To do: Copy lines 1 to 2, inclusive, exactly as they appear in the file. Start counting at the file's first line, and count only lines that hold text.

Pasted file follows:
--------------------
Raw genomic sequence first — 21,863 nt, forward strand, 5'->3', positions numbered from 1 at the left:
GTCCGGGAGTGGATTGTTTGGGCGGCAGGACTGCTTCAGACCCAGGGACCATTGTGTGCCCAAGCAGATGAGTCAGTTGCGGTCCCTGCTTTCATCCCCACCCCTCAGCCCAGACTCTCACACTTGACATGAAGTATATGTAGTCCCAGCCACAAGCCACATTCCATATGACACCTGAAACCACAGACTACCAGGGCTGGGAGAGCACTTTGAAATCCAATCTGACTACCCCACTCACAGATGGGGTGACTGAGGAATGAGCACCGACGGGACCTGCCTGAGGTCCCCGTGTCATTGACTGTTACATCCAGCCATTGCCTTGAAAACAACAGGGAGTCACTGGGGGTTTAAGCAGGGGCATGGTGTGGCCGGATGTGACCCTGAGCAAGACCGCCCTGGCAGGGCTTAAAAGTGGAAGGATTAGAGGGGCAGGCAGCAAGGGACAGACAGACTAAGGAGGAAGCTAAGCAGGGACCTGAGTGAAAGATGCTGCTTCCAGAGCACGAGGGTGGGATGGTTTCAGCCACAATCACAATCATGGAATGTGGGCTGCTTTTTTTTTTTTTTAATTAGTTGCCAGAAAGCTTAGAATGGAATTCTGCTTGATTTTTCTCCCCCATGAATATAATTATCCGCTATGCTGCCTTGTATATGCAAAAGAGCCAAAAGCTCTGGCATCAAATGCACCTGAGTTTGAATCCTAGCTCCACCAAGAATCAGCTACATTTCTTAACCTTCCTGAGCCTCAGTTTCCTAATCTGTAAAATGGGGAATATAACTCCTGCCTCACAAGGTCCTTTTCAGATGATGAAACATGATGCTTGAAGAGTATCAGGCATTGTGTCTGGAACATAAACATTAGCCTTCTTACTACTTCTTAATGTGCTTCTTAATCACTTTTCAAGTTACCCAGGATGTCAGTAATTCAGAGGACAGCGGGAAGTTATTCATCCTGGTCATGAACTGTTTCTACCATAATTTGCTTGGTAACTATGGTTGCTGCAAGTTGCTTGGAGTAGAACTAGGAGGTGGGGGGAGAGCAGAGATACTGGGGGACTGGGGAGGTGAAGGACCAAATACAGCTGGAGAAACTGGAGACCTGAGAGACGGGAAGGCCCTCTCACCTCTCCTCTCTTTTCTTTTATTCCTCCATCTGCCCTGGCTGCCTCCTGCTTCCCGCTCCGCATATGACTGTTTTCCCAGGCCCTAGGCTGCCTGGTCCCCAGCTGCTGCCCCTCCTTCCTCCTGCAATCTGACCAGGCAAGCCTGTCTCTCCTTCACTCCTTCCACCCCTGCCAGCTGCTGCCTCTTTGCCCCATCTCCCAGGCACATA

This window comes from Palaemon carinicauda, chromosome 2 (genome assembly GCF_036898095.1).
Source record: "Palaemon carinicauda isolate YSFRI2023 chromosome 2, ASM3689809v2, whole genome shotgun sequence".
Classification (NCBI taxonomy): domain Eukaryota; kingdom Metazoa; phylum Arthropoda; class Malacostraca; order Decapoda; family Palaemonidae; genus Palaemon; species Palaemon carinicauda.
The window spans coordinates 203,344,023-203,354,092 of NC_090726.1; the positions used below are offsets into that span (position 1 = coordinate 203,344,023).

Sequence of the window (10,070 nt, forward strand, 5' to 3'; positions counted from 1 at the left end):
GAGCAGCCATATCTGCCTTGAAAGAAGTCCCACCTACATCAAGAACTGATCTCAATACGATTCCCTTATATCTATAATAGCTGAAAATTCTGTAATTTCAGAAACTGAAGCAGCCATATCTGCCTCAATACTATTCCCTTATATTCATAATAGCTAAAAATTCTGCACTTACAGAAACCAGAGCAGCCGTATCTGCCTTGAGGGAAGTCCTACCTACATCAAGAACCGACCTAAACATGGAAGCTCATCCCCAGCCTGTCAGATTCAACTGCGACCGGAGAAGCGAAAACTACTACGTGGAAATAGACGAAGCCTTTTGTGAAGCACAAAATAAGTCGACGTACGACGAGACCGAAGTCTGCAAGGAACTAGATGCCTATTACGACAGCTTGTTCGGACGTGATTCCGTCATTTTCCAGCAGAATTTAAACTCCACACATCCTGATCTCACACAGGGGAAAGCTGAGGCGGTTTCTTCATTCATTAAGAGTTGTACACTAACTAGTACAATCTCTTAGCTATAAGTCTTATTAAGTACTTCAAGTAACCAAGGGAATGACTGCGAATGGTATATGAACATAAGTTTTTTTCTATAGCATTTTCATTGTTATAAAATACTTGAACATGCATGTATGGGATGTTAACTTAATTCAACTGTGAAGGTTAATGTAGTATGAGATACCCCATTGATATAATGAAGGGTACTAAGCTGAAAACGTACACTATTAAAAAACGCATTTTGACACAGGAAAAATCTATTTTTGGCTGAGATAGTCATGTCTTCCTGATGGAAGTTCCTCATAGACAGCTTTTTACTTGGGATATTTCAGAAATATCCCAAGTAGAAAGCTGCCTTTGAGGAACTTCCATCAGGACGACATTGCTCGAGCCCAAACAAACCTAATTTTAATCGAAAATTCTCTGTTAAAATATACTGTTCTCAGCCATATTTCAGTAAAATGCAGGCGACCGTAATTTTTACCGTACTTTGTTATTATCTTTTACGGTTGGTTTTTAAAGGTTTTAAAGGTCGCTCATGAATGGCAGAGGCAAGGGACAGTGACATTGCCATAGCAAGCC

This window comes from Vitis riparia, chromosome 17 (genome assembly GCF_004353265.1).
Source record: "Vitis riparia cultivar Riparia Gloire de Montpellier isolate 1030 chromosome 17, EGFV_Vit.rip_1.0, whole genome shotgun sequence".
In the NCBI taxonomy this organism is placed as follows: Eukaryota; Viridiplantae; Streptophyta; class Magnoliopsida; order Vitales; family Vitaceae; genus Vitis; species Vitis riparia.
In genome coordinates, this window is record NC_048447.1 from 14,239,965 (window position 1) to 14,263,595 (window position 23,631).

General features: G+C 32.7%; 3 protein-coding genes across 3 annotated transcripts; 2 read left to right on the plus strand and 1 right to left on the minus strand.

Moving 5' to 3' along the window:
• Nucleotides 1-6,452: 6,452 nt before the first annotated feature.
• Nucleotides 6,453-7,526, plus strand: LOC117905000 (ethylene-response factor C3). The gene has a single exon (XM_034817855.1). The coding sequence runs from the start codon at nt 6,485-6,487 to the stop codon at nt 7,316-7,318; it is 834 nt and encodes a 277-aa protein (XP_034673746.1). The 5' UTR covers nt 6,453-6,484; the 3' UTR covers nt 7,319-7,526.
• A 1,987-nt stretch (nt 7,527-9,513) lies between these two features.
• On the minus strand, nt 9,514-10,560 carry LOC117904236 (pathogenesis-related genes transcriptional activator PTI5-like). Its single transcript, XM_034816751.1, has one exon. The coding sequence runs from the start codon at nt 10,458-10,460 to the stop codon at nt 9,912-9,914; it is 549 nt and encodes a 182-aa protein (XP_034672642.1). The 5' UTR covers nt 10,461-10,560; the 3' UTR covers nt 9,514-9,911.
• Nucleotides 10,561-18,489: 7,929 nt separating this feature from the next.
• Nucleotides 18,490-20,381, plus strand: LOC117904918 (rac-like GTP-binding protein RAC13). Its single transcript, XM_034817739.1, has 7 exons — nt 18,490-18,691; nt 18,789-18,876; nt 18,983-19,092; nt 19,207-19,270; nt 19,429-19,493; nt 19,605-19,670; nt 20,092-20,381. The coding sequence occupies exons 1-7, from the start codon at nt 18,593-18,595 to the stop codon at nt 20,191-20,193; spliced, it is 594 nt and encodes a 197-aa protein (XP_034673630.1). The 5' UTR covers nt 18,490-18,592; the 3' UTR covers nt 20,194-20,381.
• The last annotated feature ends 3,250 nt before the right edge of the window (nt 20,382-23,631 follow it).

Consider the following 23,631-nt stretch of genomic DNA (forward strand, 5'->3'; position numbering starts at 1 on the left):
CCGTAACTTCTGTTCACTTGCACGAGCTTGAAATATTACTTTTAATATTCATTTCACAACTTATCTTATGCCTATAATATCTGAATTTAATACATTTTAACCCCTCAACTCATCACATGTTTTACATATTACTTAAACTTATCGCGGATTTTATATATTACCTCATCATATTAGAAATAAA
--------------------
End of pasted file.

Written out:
Raw genomic sequence first — 21,863 nt, forward strand, 5'->3', positions numbered from 1 at the left:
GTCCGGGAGTGGATTGTTTGGGCGGCAGGACTGCTTCAGACCCAGGGACCATTGTGTGCCCAAGCAGATGAGTCAGTTGCGGTCCCTGCTTTCATCCCCACCCCTCAGCCCAGACTCTCACACTTGACATGAAGTATATGTAGTCCCAGCCACAAGCCACATTCCATATGACACCTGAAACCACAGACTACCAGGGCTGGGAGAGCACTTTGAAATCCAATCTGACTACCCCACTCACAGATGGGGTGACTGAGGAATGAGCACCGACGGGACCTGCCTGAGGTCCCCGTGTCATTGACTGTTACATCCAGCCATTGCCTTGAAAACAACAGGGAGTCACTGGGGGTTTAAGCAGGGGCATGGTGTGGCCGGATGTGACCCTGAGCAAGACCGCCCTGGCAGGGCTTAAAAGTGGAAGGATTAGAGGGGCAGGCAGCAAGGGACAGACAGACTAAGGAGGAAGCTAAGCAGGGACCTGAGTGAAAGATGCTGCTTCCAGAGCACGAGGGTGGGATGGTTTCAGCCACAATCACAATCATGGAATGTGGGCTGCTTTTTTTTTTTTTTAATTAGTTGCCAGAAAGCTTAGAATGGAATTCTGCTTGATTTTTCTCCCCCATGAATATAATTATCCGCTATGCTGCCTTGTATATGCAAAAGAGCCAAAAGCTCTGGCATCAAATGCACCTGAGTTTGAATCCTAGCTCCACCAAGAATCAGCTACATTTCTTAACCTTCCTGAGCCTCAGTTTCCTAATCTGTAAAATGGGGAATATAACTCCTGCCTCACAAGGTCCTTTTCAGATGATGAAACATGATGCTTGAAGAGTATCAGGCATTGTGTCTGGAACATAAACATTAGCCTTCTTACTACTTCTTAATGTGCTTCTTAATCACTTTTCAAGTTACCCAGGATGTCAGTAATTCAGAGGACAGCGGGAAGTTATTCATCCTGGTCATGAACTGTTTCTACCATAATTTGCTTGGTAACTATGGTTGCTGCAAGTTGCTTGGAGTAGAACTAGGAGGTGGGGGGAGAGCAGAGATACTGGGGGACTGGGGAGGTGAAGGACCAAATACAGCTGGAGAAACTGGAGACCTGAGAGACGGGAAGGCCCTCTCACCTCTCCTCTCTTTTCTTTTATTCCTCCATCTGCCCTGGCTGCCTCCTGCTTCCCGCTCCGCATATGACTGTTTTCCCAGGCCCTAGGCTGCCTGGTCCCCAGCTGCTGCCCCTCCTTCCTCCTGCAATCTGACCAGGCAAGCCTGTCTCTCCTTCACTCCTTCCACCCCTGCCAGCTGCTGCCTCTTTGCCCCATCTCCCAGGCACATA